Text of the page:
Mocking is (temporary) replacing parts of your to-be-tested application with 'fake' objects within the scope of the test, so that you have full control over input and output within a certain test function. Python’s unittest library has built-in functionalities for mocking:

Learn more?

The topic of 'mocking in Python' is extensively covered on the website:

When writing tests for your VIKTOR application, it is likely that you will need to mock certain VIKTOR functions. For example, API calls in your app encountered within a test will return a "OSError: Job token is not set" error, as the token is not available outside the app context.

The viktor.testing module provides various mock-objects to simplify the process of mocking certain VIKTOR objects.

VIKTOR components that require mocking:

Mocking ParamsFromFile

New in v12.10.0

mock_ParamsFromFile decorator for easier testing of ParamsFromFile decorated method

A file-type entity implements the @ParamsFromFile decorator on one of its controller methods. In order to test this method, the ParamsFromFile decorator (object) needs to be mocked (ParamsFromFile performs API calls internally). The viktor.testing module provides the mock_ParamsFromFile decorator to simplify this mocking:

import unittestfrom viktor.testing import mock_ParamsFromFilefrom app.my_entity_type.controller import MyEntityTypeControllerclass TestMyEntityTypeController(unittest.TestCase):    @mock_ParamsFromFile(MyEntityTypeController)    def test_process_file(self):        file = File.from_data("abc")        returned_dict = MyEntityTypeController().process_file(file)        self.assertDictEqual(returned_dict, {...})

Mocking View functions

New in v13.3.0

mock_View decorator for easier testing of view methods

View functions can be tested by mocking the decorator using mock_View:

import unittestfrom viktor.testing import mock_Viewfrom app.my_entity_type.controller import MyEntityTypeControllerclass TestMyEntityTypeController(unittest.TestCase):    @mock_View(MyEntityTypeController)    def test_my_view(self):        params = ...        result = MyEntityTypeController().my_view(params=params)        self.assertEqual(result, ...)

Please see each individual view guide for a specific example.

Mocking functions that call external worker

When calling the execute() method on a class that inherits from ExternalProgram, a job is sent to an external worker. These function calls need to be mocked within the context of (automated) testing.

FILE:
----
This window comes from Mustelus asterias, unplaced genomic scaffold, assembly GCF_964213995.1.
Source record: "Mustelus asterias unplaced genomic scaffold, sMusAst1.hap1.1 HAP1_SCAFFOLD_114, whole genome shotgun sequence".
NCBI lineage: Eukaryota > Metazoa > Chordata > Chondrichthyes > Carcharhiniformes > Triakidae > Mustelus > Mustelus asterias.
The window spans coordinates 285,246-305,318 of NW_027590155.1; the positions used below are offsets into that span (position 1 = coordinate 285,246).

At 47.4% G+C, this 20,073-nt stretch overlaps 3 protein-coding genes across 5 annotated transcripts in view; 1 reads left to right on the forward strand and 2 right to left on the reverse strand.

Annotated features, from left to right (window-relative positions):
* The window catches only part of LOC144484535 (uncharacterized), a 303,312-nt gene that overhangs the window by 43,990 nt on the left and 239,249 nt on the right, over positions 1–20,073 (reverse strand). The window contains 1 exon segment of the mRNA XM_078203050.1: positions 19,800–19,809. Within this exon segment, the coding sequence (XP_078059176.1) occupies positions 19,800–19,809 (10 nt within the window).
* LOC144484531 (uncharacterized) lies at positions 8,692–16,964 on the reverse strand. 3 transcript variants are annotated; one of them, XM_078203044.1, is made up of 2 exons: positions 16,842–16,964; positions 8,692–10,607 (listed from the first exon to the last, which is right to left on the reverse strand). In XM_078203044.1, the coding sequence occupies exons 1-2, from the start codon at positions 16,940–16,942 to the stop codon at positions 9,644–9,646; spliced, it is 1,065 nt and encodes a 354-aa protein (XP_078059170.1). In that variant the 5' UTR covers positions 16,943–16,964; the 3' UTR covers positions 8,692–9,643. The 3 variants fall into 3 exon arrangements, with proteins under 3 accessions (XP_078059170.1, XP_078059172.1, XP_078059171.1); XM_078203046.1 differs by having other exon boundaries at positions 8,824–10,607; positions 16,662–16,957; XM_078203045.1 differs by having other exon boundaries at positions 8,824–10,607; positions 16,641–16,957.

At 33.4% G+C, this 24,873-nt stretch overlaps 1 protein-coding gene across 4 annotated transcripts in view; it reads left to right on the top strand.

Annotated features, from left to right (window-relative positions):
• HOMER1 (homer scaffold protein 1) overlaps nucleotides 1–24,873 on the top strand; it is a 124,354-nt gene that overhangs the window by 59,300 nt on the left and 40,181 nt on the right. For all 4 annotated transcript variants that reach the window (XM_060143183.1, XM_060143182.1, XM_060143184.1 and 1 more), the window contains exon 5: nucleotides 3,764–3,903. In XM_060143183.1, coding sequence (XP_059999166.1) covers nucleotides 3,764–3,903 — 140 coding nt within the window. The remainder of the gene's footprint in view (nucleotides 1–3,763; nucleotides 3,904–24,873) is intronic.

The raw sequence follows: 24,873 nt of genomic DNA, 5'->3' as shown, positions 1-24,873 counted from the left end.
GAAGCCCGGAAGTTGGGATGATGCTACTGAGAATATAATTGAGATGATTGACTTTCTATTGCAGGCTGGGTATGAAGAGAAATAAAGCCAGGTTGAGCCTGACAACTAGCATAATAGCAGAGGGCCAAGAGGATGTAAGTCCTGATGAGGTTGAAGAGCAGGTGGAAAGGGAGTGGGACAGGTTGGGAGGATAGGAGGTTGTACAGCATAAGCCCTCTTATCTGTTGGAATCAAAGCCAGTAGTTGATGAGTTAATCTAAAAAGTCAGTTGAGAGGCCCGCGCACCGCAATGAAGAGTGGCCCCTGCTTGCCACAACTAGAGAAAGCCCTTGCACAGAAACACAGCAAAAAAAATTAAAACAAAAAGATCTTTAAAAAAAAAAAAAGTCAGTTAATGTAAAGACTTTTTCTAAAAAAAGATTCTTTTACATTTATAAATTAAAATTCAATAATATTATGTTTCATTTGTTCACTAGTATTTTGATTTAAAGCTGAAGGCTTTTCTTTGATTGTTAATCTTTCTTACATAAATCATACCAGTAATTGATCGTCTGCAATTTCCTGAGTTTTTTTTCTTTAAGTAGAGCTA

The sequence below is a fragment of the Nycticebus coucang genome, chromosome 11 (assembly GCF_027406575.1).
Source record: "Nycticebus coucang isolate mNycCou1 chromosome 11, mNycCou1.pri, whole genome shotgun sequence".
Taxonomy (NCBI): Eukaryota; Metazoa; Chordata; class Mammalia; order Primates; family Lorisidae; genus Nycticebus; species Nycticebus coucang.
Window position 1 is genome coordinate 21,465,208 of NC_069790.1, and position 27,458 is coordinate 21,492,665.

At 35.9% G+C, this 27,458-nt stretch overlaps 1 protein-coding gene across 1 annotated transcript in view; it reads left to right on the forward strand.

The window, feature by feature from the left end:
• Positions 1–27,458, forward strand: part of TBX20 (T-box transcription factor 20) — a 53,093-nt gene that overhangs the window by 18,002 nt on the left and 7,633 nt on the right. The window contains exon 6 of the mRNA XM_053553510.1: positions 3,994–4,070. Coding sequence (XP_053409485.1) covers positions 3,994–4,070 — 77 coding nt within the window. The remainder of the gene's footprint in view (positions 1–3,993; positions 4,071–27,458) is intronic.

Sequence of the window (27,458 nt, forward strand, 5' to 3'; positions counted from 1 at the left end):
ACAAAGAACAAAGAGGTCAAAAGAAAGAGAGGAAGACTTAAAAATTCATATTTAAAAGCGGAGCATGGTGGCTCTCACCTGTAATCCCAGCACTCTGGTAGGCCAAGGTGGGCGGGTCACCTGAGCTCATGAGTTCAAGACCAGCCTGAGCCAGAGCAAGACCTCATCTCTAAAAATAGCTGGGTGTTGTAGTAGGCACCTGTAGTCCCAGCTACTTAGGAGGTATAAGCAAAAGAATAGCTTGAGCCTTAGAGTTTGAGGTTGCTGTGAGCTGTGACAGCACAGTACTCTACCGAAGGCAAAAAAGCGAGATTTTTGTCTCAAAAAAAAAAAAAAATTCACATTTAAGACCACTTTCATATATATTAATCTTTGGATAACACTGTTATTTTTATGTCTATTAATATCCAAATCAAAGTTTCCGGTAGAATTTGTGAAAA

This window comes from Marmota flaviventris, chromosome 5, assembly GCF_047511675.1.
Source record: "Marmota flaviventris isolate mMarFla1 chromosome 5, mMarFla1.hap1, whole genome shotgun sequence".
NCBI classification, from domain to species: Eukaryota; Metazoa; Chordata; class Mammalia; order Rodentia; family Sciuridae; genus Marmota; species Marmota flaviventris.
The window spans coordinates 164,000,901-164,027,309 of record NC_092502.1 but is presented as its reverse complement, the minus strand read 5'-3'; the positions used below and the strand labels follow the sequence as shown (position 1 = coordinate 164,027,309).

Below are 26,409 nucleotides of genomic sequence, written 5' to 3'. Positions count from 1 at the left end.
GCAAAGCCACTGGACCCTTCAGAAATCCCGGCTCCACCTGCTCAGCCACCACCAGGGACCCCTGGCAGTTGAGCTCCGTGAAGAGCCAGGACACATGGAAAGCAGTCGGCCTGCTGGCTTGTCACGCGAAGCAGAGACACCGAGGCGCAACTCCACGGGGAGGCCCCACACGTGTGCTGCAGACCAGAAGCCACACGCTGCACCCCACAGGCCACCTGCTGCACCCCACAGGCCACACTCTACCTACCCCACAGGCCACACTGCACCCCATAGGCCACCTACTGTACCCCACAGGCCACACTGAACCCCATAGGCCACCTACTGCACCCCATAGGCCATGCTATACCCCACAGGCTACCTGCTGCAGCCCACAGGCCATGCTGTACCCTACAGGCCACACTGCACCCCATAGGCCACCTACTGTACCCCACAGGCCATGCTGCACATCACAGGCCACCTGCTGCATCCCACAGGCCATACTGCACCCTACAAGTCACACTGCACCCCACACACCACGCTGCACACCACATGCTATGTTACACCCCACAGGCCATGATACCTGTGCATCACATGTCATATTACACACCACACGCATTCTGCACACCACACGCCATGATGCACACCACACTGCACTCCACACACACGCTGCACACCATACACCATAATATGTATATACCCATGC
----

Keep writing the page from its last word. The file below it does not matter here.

Currently, the viktor.testing module provides the following decorators that facilitate mocking of workers:

Mocking functions that call external servers

There are various functions within the VIKTOR library that make use of (internal) services that are being processed on external servers. These external server calls cannot be performed outside the app-context and therefore these function calls need to be mocked within the context of (automated) testing.

The complete list of all functions that call external servers (hence require mocking):

  • viktor.external.dfoundations.BearingPilesModel.generate_input_file
  • viktor.external.dfoundations.TensionPilesModel.generate_input_file
  • viktor.external.dsettlement.Model1D.generate_input_file
  • viktor.external.dsettlement.Model2D.generate_input_file
  • viktor.external.idea_rcs.Model.generate_xml_input
  • viktor.external.idea_rcs.OpenModel.generate_xml_input
  • viktor.external.scia.Model.generate_xml_input
  • viktor.external.spreadsheet.SpreadsheetCalculation.evaluate
  • viktor.external.spreadsheet.SpreadsheetTemplate.render
  • viktor.external.spreadsheet.render_spreadsheet
  • viktor.external.word.WordFileTemplate.render
  • viktor.external.word.render_word_file
  • viktor.geo.GEFData.classify
  • viktor.geo.GEFFile.parse
  • viktor.utils.convert_excel_to_pdf
  • viktor.utils.convert_svg_to_pdf
  • viktor.utils.convert_word_to_pdf
  • viktor.utils.merge_pdf_files
  • viktor.utils.render_jinja_template